Triglycerides are just one component of your lipids or cholesterol panel, the others being total cholesterol, LDL (bad) & HDL (good). Ideally, we like to aim for Triglycerides less than 150mg/dL. However, we don't usually recommend medication until you're greater than 500mg/dL (and then only to theoretically prevent pancreatitis). Therefore, there's a huge range in between where we encourage you to focus on your nutrition & physical activity.
Triglycerides are falsely elevated if you're not fasting (which is why you're typically told to fast prior to your blood draw). Triglycerides are truly elevated in those with central/abdominal obesity, eg waist >40" in men or >35" in women. This is the dangerous fat, surrounding your internal organs, as opposed to the relatively more benign stuff under the skin. Liposuction only affects the latter, not the former. The former can also lead to a condition called (non-alcoholic) fatty liver disease whereby your liver is irritated because it's overly crowded by fat.
So where does your thyroid fit in? Well, if your thyroid is underactive (as indicated by a high thyroid stimulating hormone (TSH), then it can be difficult to lose enough weight & fat to control your triglycerides (and other cholesterol numbers). Labs vary in what they consider the normal range but typically most will report it as 0.45-4.5. Some allow as high as 5.5 to be normal while others will consider normal all the way down to 0.3. What's important is that you & your physician use your lab's reference range. With that said, it's difficult for me to interpret your 4.021 as high (assuming that your referring to TSH) and thus blame your triglycerides on your thyroid.
However, let's not forget that for some labs, it's all relative and that 0.45 to 4.5 is a 10x difference. Some folks like it (feel better) when their TSH is lower within the reference range so perhaps your used to be lower and you're feeling hypothyroid because it's now higher even though it's still normal. That's a mighty big perhaps. More worrisome is that recent studies (I've written about this on my blog) show that treating hypothyoidism to lower TSH numbers in the elderly can increase their risk of osteoporotic fracture (and atrial fibrillation). So becareful what you wish.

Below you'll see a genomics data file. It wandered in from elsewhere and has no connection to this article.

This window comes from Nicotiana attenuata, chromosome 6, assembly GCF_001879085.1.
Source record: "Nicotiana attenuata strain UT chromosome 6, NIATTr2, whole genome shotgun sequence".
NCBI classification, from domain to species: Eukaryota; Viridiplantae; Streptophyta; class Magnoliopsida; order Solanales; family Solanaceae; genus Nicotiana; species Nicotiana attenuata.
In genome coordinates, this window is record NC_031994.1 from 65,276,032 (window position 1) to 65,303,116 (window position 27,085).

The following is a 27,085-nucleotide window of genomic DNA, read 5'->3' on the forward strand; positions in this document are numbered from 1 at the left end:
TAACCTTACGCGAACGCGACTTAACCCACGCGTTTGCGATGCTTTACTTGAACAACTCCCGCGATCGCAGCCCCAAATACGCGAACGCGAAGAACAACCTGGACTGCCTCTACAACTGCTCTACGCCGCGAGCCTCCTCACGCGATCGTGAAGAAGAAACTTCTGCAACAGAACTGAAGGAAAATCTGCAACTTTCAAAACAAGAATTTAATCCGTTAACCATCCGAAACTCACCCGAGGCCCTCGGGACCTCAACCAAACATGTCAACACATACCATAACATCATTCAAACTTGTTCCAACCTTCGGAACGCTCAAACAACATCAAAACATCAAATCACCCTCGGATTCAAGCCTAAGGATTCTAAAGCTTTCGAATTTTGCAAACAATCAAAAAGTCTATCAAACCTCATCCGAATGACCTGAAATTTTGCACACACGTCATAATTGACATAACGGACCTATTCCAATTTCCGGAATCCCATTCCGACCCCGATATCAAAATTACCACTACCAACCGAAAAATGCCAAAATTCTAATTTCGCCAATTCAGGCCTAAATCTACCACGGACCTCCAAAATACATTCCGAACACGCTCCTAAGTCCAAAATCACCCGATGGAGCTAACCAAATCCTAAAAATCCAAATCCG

Chat w/your family physician about this. Enlist the help of a nutritionist & physical therapist to improve your lifestyle. And as I wrote yesterday in my blog, the latest study shows you only need to exercise just 15min/d to lower your risk of death from any case. Good luck!
That was an unexpected great response. I am new to the site. I am actually jumping through hoops with my diet ie., pastured meat and eggs, organic fruits and veggies, fish oil now up to 2,000g/day and slo-niacin soon to be 1,000g/night. Carbs are down to 100-150g/day. I am having some success in improving my cholesterol numbers, and my triglcerides are down to 300 from 900. My doctor is concerned about my glucose levels too, he cites them as beingin the pre-diabetic range. I need to add that 15 minutes of elliptical that you mentioned(exercise) for sure, and get back to lifting heavy things more often. I'll check out your blog(s) for reference. Thanks again. cmw
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